What killed me the most about the catnip though was what the cat urine did to my plants.  Baby’s breath is a plant I keep to remind me of pleasant visits to a favourite aunt in Brandon, Manitoba, who always had a baby’s breath growing by the back door.  The cat urine decimated it.  The hollyhocks suffered as well, and I’m pretty confident that the lilies were I to leave them in the ground with the other perennials, would eventually succumb to cat pee.  The soil will need, if it’s going to be maintained, to be dug up, removed, and replaced.  I’d much rather look at seed catalogues and plan the new garden, waiting to dig up my plants and transport them over than dig up what’s here.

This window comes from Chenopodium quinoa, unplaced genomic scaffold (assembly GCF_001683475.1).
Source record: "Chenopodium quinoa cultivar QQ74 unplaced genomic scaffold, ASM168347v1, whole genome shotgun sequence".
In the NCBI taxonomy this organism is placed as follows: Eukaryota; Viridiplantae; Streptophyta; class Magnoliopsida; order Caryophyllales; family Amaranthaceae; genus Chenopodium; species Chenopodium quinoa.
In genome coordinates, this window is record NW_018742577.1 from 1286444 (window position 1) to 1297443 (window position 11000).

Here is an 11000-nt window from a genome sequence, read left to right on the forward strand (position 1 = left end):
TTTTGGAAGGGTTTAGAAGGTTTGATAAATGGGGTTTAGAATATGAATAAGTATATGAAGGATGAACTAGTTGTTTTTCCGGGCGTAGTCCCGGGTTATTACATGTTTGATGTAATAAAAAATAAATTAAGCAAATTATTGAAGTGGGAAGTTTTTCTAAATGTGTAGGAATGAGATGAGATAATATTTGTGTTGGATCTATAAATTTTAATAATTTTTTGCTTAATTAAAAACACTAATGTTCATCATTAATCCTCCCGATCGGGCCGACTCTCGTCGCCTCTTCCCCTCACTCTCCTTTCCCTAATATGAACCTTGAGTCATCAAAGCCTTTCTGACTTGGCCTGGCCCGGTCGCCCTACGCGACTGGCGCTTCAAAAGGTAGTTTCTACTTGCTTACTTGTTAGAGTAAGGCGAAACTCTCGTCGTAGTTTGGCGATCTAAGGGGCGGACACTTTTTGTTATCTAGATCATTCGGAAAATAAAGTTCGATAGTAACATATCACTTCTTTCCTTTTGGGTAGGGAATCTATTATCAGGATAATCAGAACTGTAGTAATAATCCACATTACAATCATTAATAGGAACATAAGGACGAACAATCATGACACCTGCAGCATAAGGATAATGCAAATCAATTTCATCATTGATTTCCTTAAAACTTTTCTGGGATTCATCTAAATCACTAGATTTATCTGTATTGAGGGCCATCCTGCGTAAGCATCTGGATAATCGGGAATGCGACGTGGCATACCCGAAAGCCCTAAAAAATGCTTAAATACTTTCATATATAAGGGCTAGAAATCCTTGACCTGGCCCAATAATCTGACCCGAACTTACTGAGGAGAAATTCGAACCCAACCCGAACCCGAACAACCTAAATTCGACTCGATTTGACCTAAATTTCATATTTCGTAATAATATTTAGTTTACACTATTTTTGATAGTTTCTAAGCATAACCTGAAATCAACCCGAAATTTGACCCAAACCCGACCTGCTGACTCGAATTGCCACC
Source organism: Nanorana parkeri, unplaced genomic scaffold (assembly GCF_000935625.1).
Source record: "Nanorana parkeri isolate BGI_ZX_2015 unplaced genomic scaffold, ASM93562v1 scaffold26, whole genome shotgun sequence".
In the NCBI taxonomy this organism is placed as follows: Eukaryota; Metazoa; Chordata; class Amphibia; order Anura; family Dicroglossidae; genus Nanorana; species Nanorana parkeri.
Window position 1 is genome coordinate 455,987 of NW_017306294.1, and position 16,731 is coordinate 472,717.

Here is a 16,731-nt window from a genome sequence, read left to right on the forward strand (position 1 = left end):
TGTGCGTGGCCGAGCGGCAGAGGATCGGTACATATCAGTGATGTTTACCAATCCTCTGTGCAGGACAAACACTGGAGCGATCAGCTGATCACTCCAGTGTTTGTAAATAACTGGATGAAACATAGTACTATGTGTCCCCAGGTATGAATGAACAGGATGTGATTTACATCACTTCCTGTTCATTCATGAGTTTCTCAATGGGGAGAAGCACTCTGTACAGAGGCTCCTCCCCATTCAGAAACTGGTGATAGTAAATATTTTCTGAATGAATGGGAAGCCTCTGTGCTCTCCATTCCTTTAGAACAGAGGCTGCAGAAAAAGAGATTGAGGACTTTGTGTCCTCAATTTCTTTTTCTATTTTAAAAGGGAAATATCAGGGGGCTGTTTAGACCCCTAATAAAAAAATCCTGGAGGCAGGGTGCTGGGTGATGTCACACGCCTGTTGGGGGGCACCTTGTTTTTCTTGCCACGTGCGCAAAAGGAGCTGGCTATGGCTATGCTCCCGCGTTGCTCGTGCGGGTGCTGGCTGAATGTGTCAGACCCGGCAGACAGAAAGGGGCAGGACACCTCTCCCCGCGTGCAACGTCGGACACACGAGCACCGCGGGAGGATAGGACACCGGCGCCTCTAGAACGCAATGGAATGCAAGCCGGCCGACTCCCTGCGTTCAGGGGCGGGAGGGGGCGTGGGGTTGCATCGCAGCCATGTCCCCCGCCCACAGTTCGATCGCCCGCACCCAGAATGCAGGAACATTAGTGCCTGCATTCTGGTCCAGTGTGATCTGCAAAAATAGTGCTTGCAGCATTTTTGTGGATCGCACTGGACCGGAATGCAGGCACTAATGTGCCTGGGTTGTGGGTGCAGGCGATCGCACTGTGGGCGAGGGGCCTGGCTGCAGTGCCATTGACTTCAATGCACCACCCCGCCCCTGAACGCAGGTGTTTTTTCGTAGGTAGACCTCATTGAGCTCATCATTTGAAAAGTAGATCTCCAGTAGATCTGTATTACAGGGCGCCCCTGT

If you want to grow catnip?  Best advice having had this horror occur to me would be plant it in a pot where it can be managed, and cut the flowers off before they have a chance to seed.  Nightmare, people.  Nightmare.  I can still hear a chorus of cats outside my window, and I still mutter “here kitty kitty” like Elmer Fudd in my sleep…..

Making a list, Checking it twice!

Leave a Reply

Fill in your details below or click an icon to log in: Logo

You are commenting using your account. Log Out /  Change )

Twitter picture

You are commenting using your Twitter account. Log Out /  Change )

Facebook photo

You are commenting using your Facebook account. Log Out /  Change )

Connecting to %s